Author: Stacey Plaisance

Wetlands offer greater cumulative benefit for flood control

Source(s): Tulane University

Adding multiple smaller wetlands to the landscape can make large reservoirs more effective at flood control, according to a new study from Tulane University published in Environmental Research Letters.

Using the Brazos River basin in Texas as a case study, researchers modeled more than 140 wetland scenarios and compared performance against existing dams. They found a series of decentralized wetlands provide significant cumulative flood reduction and additional storage.

“Our analysis provides science on how to plan nature-based solutions to improve efficiency of built infrastructure,” said lead investigator Reepal Shah, a research scientist at Tulane University’s Bywater Institute. “Properly sited wetland portfolios can provide comparable flood mitigation on a per-storage basis.”

Key findings of the study include:

  • Multiple small wetlands offer greater cumulative benefit than a single large wetland of the same total area, highlighting the value of distributed natural infrastructure.
  • Wetlands ranked by flood storage capacity and sequentially added to portfolios provide diminishing returns after approximately 30 sites, indicating not all wetlands perform equally.
  • The top 18 wetlands could expand the basin's flood pool by 10% of the largest reservoir's capacity, showcasing wetlands' potential as complementary storage.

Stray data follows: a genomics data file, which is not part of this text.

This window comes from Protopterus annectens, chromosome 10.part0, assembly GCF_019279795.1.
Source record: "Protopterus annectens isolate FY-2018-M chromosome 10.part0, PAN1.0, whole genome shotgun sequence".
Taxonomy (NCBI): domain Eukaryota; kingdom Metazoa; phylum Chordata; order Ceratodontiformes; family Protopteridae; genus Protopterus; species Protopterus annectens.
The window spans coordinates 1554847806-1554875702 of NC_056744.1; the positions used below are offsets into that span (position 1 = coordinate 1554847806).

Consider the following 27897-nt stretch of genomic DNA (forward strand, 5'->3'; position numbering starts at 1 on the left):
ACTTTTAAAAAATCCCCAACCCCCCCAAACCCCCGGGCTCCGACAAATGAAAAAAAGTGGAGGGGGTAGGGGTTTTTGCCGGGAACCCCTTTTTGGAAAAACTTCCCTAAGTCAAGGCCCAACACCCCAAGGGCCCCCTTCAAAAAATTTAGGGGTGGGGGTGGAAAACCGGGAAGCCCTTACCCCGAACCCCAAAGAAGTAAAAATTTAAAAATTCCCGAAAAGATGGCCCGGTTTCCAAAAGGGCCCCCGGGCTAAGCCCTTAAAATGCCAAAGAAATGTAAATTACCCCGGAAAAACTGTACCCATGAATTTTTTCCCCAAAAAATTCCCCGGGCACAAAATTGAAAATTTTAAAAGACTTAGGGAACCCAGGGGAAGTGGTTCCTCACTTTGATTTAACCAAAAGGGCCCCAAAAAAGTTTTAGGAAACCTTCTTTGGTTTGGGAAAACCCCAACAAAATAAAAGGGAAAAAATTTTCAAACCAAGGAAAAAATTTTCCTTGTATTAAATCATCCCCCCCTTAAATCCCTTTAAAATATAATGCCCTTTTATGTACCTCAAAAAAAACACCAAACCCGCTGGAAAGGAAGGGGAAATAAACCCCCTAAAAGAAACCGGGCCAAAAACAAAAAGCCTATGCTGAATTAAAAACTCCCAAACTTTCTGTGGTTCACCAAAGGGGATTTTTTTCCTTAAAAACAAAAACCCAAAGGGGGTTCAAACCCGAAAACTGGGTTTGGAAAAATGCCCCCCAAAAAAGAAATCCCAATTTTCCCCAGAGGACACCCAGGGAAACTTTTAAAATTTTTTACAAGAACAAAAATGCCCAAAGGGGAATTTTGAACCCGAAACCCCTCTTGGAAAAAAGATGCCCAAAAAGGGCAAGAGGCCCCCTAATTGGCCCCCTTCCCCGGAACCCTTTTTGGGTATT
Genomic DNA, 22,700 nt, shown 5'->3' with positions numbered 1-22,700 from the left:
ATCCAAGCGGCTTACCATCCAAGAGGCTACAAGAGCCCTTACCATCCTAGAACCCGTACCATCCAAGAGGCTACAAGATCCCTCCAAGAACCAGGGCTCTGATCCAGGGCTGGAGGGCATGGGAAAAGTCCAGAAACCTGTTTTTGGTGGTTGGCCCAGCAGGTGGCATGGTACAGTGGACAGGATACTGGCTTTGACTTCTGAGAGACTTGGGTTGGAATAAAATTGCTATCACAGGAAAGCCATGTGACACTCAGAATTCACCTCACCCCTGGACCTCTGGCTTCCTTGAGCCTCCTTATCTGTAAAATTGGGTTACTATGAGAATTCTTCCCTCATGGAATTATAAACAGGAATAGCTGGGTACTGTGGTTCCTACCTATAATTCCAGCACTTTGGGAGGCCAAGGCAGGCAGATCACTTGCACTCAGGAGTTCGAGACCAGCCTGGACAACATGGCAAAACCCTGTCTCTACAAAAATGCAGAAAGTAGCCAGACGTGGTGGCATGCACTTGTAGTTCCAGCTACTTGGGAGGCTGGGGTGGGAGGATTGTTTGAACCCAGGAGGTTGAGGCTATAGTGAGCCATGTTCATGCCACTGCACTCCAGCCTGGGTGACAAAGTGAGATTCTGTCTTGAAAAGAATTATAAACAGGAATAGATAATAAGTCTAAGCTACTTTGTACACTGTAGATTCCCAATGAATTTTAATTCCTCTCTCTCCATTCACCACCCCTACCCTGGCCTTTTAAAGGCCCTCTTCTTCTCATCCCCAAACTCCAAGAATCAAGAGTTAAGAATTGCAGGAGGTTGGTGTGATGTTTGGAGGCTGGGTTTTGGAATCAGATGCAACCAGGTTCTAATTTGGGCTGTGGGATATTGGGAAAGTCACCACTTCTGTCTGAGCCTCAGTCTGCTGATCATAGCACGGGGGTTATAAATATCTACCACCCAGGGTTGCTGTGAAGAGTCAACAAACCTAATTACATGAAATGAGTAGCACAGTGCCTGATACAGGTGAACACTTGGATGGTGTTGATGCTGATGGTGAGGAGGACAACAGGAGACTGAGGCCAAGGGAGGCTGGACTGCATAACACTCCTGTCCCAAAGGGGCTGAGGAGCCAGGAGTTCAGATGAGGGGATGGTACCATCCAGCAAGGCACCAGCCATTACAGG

• An index comparing impact per unit storage found well-designed wetlands efficacy is comparable to existing dams in flood control efficacy.

"This suggests wetland construction may relieve pressure on aging reservoir systems if done strategically," said John Sabo, co-author and director of the Bywater Institute. "The findings can help practitioners identify robust wetland portfolios to sequence implementation and maximize gains."

The modeling framework couples established land surface and hydrodynamic models to assess flood mitigation outcomes under different wetland scenarios. The researchers plan to further refine the approach and engage stakeholders on utilizing natural infrastructure to improve basin flood resilience.

The findings have important implications for flood management strategies globally. By incorporating strategically placed wetlands into existing infrastructure, communities can enhance their resilience to flooding events. This approach not only provides additional flood storage capacity but also promotes the preservation and restoration of natural ecosystems.

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